On December 8, exactly a month after the election, ACE Fellows joined the NY Renews Coalition for a town hall at the People’s Meeting House to convince Governor Cuomo to flip the switch—a switch that would transform New York on a path towards clean, renewable energy. I was given an incredible opportunity to express the youth perspective during this gathering, and despite how tremulous I felt my voice to be, it was amazing to simply be able to speak.
The event began with heartfelt pieces by a student jazz quartet. Gradually, the room filled up with the radiating enthusiasm of over 350 people who understood the urgency of climate change, but still remained undoubtedly optimistic to share their voices. The main objective was to educate everyone on the New York State Climate and Community Protection Act (NYS CCPA) and delineate to government officials, particularly Governor Cuomo, the critical need for this shift.
I merely want to live in a world where clean air and justice is a norm, rather than a privilege.
Alongside me on stage were incredible folks and organizations working with the NY Renews Coalition, the group that’s pushing this legislative platform. Eddie Jones, Rev. Johnson, a nurse from New York State Nurses Association, and a representative from Good Old Lower East Side also delivered their stories, and their individualistic narratives all showcased the impacts of climate change and its correlation to policies, whether that be in terms of green jobs, security, health or overall justice.
After each speaker did their part, the hosts explained the connection between each experience and how the NYS CCPA would address it. This was my first time speaking in front of such a mammoth group of strangers and perhaps that was the reason why the reverberating words from the mic felt so surreal. I talked about my native country, Bangladesh, where annual flooding and children missing school was just as common as breathing contaminated air and how some of those experiences were parallel to the climate impacts that New York endured during Hurricane Sandy. The crowd’s approbation and empathy made the whole talking ordeal a lot less unnerving but my favorite part came with the honor of getting to “flip the switch,” which, to be fair, was actually a lever.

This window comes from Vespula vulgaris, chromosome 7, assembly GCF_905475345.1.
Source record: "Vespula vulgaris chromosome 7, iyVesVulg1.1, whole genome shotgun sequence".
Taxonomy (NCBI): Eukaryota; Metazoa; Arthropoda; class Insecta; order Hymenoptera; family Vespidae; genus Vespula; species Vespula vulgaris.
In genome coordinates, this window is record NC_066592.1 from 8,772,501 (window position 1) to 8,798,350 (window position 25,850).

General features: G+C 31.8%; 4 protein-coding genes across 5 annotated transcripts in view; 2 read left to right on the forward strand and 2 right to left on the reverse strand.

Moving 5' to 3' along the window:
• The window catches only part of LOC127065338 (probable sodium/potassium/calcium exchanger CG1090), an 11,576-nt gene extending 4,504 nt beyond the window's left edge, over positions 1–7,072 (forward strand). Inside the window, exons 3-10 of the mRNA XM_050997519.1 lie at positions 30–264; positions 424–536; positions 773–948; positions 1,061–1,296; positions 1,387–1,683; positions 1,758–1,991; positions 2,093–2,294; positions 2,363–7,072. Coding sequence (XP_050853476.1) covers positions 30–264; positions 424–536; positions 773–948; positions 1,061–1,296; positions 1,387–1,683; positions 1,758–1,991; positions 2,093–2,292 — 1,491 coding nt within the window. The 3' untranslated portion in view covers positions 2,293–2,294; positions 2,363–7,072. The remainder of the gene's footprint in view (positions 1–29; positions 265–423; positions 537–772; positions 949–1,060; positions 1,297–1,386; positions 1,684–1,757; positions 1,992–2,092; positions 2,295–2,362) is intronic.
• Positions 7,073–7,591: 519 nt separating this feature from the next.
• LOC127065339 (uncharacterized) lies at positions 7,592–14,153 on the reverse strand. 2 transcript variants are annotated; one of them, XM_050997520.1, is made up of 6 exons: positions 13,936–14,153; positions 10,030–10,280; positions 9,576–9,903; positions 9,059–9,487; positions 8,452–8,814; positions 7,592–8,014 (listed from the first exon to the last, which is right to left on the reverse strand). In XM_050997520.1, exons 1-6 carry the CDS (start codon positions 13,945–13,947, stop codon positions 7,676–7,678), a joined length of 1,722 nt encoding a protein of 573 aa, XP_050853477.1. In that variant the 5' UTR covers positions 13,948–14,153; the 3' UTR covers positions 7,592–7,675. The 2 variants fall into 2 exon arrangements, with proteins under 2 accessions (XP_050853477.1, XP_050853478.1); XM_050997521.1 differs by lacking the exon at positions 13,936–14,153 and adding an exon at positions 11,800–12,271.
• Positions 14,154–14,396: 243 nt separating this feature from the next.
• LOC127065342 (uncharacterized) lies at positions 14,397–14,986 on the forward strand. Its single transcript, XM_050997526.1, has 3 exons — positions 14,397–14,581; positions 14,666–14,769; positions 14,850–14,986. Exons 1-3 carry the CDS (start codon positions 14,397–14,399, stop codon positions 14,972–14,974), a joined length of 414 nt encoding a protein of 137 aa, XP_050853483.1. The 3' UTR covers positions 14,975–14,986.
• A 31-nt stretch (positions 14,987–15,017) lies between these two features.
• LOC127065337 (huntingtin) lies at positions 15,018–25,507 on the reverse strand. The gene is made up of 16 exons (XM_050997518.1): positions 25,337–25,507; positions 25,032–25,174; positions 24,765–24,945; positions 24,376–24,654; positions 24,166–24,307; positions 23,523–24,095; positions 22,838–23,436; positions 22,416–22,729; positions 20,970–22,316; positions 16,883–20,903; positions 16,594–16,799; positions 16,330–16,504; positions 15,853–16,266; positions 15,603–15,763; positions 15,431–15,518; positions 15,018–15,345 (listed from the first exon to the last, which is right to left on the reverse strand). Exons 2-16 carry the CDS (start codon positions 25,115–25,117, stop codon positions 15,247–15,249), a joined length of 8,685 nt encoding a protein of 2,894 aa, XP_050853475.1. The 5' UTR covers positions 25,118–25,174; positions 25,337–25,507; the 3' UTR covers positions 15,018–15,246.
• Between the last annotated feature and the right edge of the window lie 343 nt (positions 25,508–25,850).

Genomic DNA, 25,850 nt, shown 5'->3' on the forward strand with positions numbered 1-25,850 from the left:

— UPROSE (@UPROSE) December 9, 2016
There was an art piece representing switches that were flipped after each respective speech to an accompanying attribute the NYS CCPA would support (green jobs, security, health, or justice). In the end, the biggest switch—or lever, as I would say—represented the ultimate transition to a more sustainable world. That’s how I interpreted it anyway; after all, it is art. I had the honor to pull the cumbersome lever to help depict the final transition and it was probably my most memorable moment of the town hall (not just because I ended up struggling to complete the task).
To me, this was more than an honor because it meant that the youth voice could aid the seemingly impossible goal of an equitable society that relies solely on renewable energy. This simple task conveyed a more significant message regarding how it is necessary for everyone to unite under this common goal. It inevitably aligned with my request to the audience and to Governor Cuomo: similar to the aspirations of others from my generation, I merely want to live in a world where clean air and justice is a norm, rather than a privilege. My hope is that New York continues setting a precedent nationally when it comes to ambitious but just bills such as the New York State Climate and Community Protection Act. As for the United States as a whole, I’m rather optimistic that one day, frontline communities will no longer be susceptible to super hurricanes, extreme floods, or extensive droughts because of national policies that could mitigate the immensely negative climate impacts.
I’m grateful for the opportunity I had on December 8. More importantly, I’m grateful for the hall full of people that were present and ready to call the governor’s office during the final call to action. I hope we all continue to never resort to silence.